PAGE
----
If Deepak Chahar had not turned the tables on Bangladesh in the series decider on Sunday, 20-year-old Bangladesh opener Mohammad Naim probably would not have slipped under the radar. On an evening that would be remembered for Chahar's record returns of 6 for 7, Naim played his breakthrough knock in only his third international innings.

Naim's 48-ball 81 should not be too far away in the overall analysis, though. Bangladesh were in the game as long as he was at the crease, which in itself is an important contribution from a newcomer who is on his first international assignment. While the rest of the Bangladesh batsmen struggled against Yuzvendra Chahal, Naim dominated the legspinner, welcoming him with three consecutive fours in the sixth over, and finishing with 29 off 11 balls against him. It is a small success for Bangladesh as they look to find a new batch of young cricketers to take them forward.

Two tactical changes made by Naim made his innings that much more impressive. Both his previous innings in the series, in Delhi and Rajkot, had ended with top-edged slog sweeps. This time, he didn't go aerial with the shot at all, and instead milked ones and twos through midwicket even when the lengths were enticing enough for the shot.

He also played the patience game at the start. Two quick wickets in the third over meant he could not look to dominate the Indian bowlers in the powerplay. But as soon as Chahal came on to bowl, Naim went on the offensive. He reduced the effect of Chahal's length by driving him straight and over long-on, before the legspinner went a bit short, which Naim countered with a square cut. The straight drive and late-cut off Shivam Dube too stood out during his innings, as did his inside-out shot over cover off Chahal.

Naim will also learn quickly that he cannot take his eyes off the ball, quite literally, against top oppositions. When he charged Dube without checking the bowler's arm extension, the yorker snuck through to hit the off stump.

It has been a rapid rise for Naim, still an unknown figure on the international stage. He was born, raised and learned his cricket in Faridpur, a district located 129kms west of Dhaka, more famous for being a hockey hotbed. Naim made it to the Under-19 side after coming up through the age-group structure. He was a student of Mokhlesur Rahman, a senior coach from his district, and even took help from coach Tanvir Ahmed Rajeb.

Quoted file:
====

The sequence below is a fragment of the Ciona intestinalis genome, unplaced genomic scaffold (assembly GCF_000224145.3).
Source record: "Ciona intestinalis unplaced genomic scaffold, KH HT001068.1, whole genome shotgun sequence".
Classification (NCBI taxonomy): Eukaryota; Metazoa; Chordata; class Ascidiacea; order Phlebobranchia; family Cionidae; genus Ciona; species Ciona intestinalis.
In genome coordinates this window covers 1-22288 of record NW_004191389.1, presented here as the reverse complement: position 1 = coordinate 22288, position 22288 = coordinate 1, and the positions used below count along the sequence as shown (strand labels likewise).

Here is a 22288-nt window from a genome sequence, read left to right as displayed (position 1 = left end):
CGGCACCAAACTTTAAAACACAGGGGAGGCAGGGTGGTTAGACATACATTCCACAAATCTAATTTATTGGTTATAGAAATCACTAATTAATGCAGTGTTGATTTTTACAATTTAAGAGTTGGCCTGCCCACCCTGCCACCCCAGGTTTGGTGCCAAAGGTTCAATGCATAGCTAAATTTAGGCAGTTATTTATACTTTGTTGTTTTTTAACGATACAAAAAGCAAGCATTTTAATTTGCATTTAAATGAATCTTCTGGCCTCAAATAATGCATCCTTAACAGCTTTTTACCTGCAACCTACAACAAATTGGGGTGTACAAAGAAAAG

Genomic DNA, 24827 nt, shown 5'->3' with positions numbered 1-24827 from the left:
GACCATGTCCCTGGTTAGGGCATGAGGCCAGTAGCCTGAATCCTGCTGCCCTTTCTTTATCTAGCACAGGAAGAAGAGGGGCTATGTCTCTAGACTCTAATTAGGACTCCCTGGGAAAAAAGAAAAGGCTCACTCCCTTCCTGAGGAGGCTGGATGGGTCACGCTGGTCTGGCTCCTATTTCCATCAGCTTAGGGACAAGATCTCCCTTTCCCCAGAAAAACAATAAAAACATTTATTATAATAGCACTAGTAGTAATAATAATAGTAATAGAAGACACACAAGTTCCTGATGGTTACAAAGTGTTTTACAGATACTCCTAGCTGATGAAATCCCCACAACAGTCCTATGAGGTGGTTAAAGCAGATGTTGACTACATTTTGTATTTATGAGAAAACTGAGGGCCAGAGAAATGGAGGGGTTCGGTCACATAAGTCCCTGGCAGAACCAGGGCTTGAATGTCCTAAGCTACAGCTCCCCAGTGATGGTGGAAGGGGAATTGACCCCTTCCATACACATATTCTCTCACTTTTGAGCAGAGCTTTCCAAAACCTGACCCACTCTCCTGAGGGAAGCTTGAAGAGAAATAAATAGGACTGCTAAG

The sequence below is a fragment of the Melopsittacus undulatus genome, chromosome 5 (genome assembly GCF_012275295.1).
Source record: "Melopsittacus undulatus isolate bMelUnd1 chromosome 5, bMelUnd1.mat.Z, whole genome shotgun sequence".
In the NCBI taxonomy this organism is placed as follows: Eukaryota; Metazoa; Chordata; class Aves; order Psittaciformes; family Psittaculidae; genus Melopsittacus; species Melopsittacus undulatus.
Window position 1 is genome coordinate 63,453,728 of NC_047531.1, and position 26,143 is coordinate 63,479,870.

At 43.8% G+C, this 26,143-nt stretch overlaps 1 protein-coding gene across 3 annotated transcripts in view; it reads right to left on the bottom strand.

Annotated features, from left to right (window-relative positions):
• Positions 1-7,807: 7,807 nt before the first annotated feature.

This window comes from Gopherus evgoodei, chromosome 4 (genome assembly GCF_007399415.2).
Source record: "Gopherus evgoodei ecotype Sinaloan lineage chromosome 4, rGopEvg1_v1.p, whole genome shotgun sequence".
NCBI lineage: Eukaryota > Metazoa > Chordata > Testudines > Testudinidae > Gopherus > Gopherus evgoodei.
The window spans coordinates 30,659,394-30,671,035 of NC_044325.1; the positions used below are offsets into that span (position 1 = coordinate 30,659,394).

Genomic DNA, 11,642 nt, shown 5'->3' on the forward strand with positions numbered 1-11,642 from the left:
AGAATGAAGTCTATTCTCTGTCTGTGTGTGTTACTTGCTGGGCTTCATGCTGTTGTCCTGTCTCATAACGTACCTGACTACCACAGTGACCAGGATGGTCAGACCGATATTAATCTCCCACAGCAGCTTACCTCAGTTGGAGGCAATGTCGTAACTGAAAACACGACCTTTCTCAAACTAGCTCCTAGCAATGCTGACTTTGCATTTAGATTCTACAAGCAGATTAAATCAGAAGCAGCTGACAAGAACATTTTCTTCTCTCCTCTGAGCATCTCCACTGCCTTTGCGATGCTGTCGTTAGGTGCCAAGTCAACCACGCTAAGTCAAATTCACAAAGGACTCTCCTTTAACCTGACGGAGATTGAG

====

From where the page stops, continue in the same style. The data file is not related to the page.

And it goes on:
Just over two years ago, Naim made his Bangladesh Under-19 debut in Dhaka, and only played eight matches at that level, including last year's Under-19 World Cup in New Zealand.

In the Dhaka Premier League draft, he was a ninth-round pick by Legends of Rupganj, who were looking for a back-up opener. The Rupganj officials had only heard of him as an Under-19 cricketer. They only picked him after their regular openers, including Pakistani recruit Sami Aslam, didn't deliver in the first four matches.

Naim ended his first DPL season with 556 runs at an average of 46.33, an impressive feat in a competition where team officials are not always keen to try young batsmen as openers. After low scores in first-class and T20 competitions, he bounced back for Rupganj in last season's DPL when he finished as the second-highest scorer with 807 runs at 53.80. He was just seven runs behind top run-getter Saif Hassan.

Then came a century against Afghanistan A in July, and two fifties in the series win over Sri Lanka A in October, which was enough for the selectors to earmark him for the higher levels.

It is easy to draw comparisons with the man he effectively replaced in the team. Tamim Iqbal, who opted out of the India tour, had famously made a half-century against India 12 years ago in the 2007 World Cup, which is still talked about today.

It's too early to compare, but Naim is here to stay if he can dedicate himself to the cause of becoming a top batsman like Tamim has over the years.